On my recent trip to York I popped in to the Monk Bar Chocolatiers for a bit of a peek and to pick up some truffles. As I’ve already got a load to review I only went for the small box of eight which only set me back £4.90 – a bargain it would seem.
I’ve talked about how the shop looked and how great the staff, including Ray – the chocolatier were, so it’s time to find out what the truffles tasted like. What has made the review easier than would normally be the case was the very thorough and easy to read menu. Many of the independent chocolatiers have woeful menus, or none at all – unless you take notes then you have no idea what you’re getting. If you’re buying for yourself then it doesn’t matter, but if you’re buying for friends or family then it becomes more important.
I began my review by trying out the praline & cashew truffle which has dark chocolate and praline centre. It was supposed to have a whole cashew nut encased in the middle, but I didn’t get one – which would lead me to thinking that the menu wasn’t as useful as I thought. I can’t think of what else it can be though. The flavour, however, was relaxingly sweet but a touch on the dry side. I’m not saying it wasn’t perfectly enjoyable, but just not as robust as I would have liked.
The next was undeniably a whisky truffle and it was superb! The whisky flavour is intense and compliments an earthy texture. Again it was a touch dry, but acceptable.
I then moved onto a chilli couverture disk. I should have asked where the couverture came from but it seemed to have an apple foretaste which only slightly gives way into the chilli. Well that’s what I thought. At the very end there is a very strong offering of ‘heat’ from the chilli. It’s nice to break from what are normally very rich truffles and mix up the offering with chocolate disks.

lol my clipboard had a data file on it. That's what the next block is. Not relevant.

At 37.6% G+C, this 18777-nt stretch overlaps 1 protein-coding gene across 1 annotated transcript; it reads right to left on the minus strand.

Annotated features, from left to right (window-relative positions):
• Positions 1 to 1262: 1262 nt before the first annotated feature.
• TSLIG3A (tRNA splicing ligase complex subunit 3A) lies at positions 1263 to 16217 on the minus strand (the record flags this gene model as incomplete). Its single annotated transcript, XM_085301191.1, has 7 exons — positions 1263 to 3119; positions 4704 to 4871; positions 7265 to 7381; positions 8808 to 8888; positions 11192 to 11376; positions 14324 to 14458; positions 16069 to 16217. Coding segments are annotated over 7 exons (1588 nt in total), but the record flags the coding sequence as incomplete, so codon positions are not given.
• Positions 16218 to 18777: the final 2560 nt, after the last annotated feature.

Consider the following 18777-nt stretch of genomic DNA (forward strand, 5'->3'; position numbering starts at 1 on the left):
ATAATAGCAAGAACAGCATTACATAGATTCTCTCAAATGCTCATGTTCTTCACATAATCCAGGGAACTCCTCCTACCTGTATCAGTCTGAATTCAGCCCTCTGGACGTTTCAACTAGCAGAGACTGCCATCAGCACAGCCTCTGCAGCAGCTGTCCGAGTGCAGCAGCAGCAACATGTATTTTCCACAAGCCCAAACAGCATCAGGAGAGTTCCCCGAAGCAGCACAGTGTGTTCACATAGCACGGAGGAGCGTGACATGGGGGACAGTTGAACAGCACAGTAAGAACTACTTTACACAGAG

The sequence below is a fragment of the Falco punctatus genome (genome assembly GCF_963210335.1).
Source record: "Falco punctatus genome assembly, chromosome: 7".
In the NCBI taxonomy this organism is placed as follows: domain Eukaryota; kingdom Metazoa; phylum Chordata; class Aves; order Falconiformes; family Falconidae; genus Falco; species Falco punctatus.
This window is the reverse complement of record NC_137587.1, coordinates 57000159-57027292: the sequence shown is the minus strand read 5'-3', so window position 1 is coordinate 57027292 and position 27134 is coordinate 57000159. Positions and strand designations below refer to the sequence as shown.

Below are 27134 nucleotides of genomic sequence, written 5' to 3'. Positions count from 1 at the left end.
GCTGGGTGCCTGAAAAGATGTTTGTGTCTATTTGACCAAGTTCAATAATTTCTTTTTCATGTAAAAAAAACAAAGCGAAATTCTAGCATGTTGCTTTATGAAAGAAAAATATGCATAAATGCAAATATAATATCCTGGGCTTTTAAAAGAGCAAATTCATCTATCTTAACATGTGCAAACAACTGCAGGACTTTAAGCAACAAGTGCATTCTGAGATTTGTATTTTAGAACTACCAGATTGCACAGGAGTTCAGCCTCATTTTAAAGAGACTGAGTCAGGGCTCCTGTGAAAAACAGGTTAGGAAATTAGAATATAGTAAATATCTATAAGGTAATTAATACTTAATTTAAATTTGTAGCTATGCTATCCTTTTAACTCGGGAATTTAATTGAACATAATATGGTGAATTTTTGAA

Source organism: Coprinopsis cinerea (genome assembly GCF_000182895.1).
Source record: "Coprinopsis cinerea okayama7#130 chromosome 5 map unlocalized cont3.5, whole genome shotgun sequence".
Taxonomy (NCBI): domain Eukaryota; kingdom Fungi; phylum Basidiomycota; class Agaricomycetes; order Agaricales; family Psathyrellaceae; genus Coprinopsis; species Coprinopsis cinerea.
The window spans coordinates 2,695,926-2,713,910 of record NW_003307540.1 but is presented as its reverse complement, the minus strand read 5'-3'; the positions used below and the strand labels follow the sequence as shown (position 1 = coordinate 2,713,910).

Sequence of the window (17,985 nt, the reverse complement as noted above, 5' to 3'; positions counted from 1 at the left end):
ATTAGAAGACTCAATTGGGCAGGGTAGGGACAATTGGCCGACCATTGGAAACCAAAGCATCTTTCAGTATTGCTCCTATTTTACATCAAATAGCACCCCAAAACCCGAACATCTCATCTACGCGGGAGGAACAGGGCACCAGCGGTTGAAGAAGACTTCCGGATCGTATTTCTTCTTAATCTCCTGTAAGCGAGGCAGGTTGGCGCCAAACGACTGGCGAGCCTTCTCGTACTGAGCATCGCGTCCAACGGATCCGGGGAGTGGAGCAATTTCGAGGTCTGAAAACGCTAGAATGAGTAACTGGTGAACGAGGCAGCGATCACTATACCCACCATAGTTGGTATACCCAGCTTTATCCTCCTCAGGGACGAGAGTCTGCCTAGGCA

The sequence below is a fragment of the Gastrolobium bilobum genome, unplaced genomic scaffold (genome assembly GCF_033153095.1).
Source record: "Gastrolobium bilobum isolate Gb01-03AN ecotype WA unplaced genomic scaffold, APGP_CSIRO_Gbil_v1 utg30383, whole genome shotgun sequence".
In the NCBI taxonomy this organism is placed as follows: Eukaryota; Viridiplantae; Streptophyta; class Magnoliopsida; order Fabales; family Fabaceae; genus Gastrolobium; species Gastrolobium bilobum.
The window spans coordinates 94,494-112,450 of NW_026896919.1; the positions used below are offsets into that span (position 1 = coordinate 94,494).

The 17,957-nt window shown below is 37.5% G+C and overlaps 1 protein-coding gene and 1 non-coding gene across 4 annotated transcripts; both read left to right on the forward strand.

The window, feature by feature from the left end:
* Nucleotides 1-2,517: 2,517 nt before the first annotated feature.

Next up I had the mint crunch. I’m a great lover of mint, and obviously chocolate, but I wasn’t so keen on these. Again they were fairly dry but this time with a grassy note. I’m not sure where that comes from, but I would have much preferred these to have been outrageously minty, alas they were mild.
It was good to see a tonka bean after my Thorntons experience and this one was much softer and moister than the other truffles in the box. There was a very noticeable Tonka bean flavour and it also felt much cooler than the others and a notch or two sweeter. This was my favourite of the bunch so far.
I wasn’t sure if the next was the plain chocolate truffle or the Cognac truffle. Although, I was sure I went for the Cognac version, I actually had the plain – perhaps I was being sensible? As should be the case with most chocolate truffles, there was a nice dusty coating and much better than the Galler Truffles that I reviewed earlier this year. Again there was a slight grassy, healthy green juice kind of edge to it. Overall, I did like it, but it could have offered more punch.
The milk chocolate Cointreau was next which was fantastically soft and smooth and had a great alcoholic kick to it – so much so that you can feel it at the back of your throat. Even though I typically don’t like orange flavoured chocolate, in this form it was actually very nice indeed.
Lastly I tried the Morello Cherry [what more alcohol?] encased in dark chocolate. This had a great bitterness to it with a wonderful depth of flavour. It also tasted a lot more natural than other Morello cherry chocolates I’ve tasted in the past which often seem to have a forced edge to them. Here it was more luxurious and decadent, although it didn’t wasn’t an A+ bon bon, more of a B+.